Lessons learned:  Visitors to the museum repeatedly pointed out to staff how fascinating the chip images are, and we realized we could combine museum visitors’ two favorite things in this timeline: beautiful and unusual visuals, and “did you know” information about each chip.

In addition, we sized it to be  folded and included as a freebie in the back of another brochure on how chips are made, and the folded size  (8.5 x 11”) makes it much more convenient for visitors to take individual posters with them. This poster remains the most popular souvenir of our company museum.

Jodelle French is the Corporate Historian for the Intel Corporation.


More Bang for Your Buck with Pre-Conference Workshops

Have you considered attending a pre-conference workshop at AASLH?

Pre-conference workshops are a great way for small museums to make the most of their travel and professional development dollars.  By adding the cost of one extra night’s lodging, as well as the registration fee for one or two half-day workshops--or for one full-day session--conference participants can greatly increase their benefit from the Annual Meeting.  It can be difficult at times to squeeze extra money for these workshops out of your budget, but  these sessions are cost-effective ways to get extra training .

Each year, AASLH’s Annual Meeting (October 3-6, 2012) includes a variety of pre-conference workshops.  These small group sessions, led by other practitioners, generally encourage interactivity, so the networking opportunities are great.  And the topics match current issues in many history organizations.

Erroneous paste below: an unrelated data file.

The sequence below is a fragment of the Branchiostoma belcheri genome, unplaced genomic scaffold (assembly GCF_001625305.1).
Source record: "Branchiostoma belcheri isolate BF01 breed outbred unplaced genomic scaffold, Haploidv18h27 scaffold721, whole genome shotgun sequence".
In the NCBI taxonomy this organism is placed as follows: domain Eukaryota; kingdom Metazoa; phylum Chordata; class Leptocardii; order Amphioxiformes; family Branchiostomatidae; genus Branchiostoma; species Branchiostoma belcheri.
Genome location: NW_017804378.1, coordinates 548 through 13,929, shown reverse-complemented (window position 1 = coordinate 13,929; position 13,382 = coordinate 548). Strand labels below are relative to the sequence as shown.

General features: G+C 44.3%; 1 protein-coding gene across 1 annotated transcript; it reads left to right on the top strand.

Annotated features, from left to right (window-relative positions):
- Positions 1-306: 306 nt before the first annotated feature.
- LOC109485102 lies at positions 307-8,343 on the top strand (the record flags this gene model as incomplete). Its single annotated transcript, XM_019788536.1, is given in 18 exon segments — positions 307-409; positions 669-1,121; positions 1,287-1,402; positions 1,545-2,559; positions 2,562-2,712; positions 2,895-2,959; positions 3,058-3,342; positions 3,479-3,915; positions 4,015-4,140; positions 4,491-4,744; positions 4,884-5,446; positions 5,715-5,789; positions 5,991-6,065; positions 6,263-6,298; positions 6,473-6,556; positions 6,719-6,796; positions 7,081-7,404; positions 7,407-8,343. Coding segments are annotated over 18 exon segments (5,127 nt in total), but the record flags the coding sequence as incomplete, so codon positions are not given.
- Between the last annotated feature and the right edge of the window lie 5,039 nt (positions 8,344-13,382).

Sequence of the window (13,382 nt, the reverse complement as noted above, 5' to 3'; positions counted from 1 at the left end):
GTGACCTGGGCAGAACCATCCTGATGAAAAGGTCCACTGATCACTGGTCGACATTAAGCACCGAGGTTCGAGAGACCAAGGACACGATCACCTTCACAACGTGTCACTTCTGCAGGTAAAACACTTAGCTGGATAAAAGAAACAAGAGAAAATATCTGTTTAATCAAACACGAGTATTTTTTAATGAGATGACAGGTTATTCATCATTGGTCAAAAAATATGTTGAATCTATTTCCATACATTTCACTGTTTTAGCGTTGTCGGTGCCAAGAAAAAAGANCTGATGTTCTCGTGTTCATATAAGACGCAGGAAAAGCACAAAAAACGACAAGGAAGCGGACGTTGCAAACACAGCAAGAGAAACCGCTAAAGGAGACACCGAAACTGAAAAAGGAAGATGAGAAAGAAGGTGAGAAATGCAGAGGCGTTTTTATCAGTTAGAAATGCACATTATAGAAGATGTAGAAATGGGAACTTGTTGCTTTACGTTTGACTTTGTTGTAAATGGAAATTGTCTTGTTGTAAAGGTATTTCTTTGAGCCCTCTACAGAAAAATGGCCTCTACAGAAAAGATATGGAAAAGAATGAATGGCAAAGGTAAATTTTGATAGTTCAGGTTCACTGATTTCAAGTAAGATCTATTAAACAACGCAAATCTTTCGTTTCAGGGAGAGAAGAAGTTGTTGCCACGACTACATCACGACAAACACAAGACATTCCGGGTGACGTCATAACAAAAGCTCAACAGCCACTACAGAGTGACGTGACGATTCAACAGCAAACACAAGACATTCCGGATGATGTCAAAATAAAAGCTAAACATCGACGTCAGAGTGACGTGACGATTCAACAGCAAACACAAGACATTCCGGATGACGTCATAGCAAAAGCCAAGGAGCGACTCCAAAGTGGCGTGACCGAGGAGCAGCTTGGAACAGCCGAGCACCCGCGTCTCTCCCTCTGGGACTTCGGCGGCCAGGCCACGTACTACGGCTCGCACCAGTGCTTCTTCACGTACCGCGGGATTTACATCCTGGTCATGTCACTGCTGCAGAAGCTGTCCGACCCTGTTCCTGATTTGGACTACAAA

This year, for instance, you can learn how to improve your emergency preparedness skills, consider new ways to engage your community, or build your inquiry-based learning skills.

Two pre-conference workshops may be of particular interest to small museum workers: "Connecting Visitors to Your Site: Hiring Front-Line Staff and Volunteers" and "Connecting Visitors to Your Site: Training Front-Line Staff and Volunteers."  (Full disclosure--I'm chairperson  for the second session!)

Enthusiastic and effective staff  and volunteers can make the difference between an outstanding visit and a lackluster one.  Negative experiences can leave visitors feeling uninterested and bored.  During the morning session, you’ll learn how to develop an inspired workforce by improving your hiring skills.  During the afternoon session, we’ll show you how to create a training program that transforms your site’s front-line staff into outstanding educators and ambassadors.

Please note: In the preliminary program and on the registration sheet, "Connecting Visitors to Your Site: Training Front-Line Staff and Volunteers" is listed for Saturday.  In fact, this workshop will occur on the afternoon of Wednesday, October 3.

 

Rebecca Martin is a museum educator in Washington, DC.  Her small museum experience includes spending seven years at the Litchfield Historical Society in Litchfield, Connecticut, and serving on the board of the Connecticut League of History Organizations.  She studied in the history and museum studies programs at Grinnell College and the University of Delaware. She is passionate about developing ways to help all visitors learn from and enjoy their museum experiences